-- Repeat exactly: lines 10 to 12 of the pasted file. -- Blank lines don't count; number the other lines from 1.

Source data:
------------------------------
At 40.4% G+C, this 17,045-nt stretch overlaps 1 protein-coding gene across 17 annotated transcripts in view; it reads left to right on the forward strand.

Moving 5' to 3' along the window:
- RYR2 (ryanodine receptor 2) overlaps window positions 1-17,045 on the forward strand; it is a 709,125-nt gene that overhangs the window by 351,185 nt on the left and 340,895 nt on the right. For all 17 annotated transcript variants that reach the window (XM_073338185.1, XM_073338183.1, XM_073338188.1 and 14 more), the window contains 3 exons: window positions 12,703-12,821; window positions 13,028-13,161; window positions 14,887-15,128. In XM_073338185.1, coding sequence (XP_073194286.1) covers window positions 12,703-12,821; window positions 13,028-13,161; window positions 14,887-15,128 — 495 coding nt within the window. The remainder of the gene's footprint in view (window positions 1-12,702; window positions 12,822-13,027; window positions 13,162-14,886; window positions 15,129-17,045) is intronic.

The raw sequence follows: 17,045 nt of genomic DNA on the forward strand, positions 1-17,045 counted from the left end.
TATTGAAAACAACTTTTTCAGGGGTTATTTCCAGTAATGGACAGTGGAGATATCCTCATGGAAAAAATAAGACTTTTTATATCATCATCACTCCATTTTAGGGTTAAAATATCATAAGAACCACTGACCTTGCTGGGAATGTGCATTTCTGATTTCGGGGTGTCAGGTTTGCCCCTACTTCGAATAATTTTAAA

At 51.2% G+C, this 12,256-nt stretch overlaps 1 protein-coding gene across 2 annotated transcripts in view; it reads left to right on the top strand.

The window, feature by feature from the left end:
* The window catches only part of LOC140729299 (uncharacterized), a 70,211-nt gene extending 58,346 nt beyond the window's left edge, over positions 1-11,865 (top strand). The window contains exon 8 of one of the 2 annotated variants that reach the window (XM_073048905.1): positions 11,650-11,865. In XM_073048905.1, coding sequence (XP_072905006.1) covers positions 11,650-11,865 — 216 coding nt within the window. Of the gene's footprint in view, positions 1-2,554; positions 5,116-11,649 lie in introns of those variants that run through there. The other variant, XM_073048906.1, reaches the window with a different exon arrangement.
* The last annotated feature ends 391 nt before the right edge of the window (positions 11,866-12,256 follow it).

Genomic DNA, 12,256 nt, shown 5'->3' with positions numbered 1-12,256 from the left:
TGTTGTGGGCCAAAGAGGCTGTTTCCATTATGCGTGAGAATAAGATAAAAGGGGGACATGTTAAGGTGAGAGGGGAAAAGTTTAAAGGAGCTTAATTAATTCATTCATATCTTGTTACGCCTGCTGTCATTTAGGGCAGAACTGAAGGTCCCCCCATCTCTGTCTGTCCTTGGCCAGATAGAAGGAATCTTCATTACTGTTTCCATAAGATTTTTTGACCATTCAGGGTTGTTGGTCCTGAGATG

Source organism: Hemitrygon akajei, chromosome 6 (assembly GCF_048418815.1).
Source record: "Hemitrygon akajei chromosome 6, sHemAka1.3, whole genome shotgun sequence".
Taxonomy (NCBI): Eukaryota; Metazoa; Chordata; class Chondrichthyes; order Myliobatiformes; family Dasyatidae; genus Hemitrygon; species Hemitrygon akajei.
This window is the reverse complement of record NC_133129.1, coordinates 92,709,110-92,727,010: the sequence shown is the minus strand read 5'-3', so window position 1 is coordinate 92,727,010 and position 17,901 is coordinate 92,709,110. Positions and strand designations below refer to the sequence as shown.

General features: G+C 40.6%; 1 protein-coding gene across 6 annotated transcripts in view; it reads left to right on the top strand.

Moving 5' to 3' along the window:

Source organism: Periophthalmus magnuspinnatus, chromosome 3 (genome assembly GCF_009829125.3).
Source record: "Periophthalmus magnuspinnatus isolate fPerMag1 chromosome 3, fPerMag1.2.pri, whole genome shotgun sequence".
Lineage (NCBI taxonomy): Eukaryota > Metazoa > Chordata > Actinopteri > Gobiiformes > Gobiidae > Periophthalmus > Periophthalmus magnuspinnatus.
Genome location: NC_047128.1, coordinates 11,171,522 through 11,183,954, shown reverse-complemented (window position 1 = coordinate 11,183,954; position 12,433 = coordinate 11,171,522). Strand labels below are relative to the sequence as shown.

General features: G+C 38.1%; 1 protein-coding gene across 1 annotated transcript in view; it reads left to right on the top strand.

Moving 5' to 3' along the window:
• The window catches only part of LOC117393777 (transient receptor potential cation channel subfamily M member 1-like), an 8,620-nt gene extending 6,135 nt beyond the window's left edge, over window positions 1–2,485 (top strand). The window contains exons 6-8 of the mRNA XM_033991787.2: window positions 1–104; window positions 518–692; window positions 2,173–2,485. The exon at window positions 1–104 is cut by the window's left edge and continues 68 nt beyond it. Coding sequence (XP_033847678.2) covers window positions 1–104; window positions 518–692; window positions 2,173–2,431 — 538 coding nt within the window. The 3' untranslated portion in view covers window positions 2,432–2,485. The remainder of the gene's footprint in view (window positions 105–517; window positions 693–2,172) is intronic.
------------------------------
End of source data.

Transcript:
Genomic DNA, 12,256 nt, shown 5'->3' with positions numbered 1-12,256 from the left:
TGTTGTGGGCCAAAGAGGCTGTTTCCATTATGCGTGAGAATAAGATAAAAGGGGGACATGTTAAGGTGAGAGGGGAAAAGTTTAAAGGAGCTTAATTAATTCATTCATATCTTGTTACGCCTGCTGTCATTTAGGGCAGAACTGAAGGTCCCCCCATCTCTGTCTGTCCTTGGCCAGATAGAAGGAATCTTCATTACTGTTTCCATAAGATTTTTTGACCATTCAGGGTTGTTGGTCCTGAGATG

Source organism: Hemitrygon akajei, chromosome 6 (assembly GCF_048418815.1).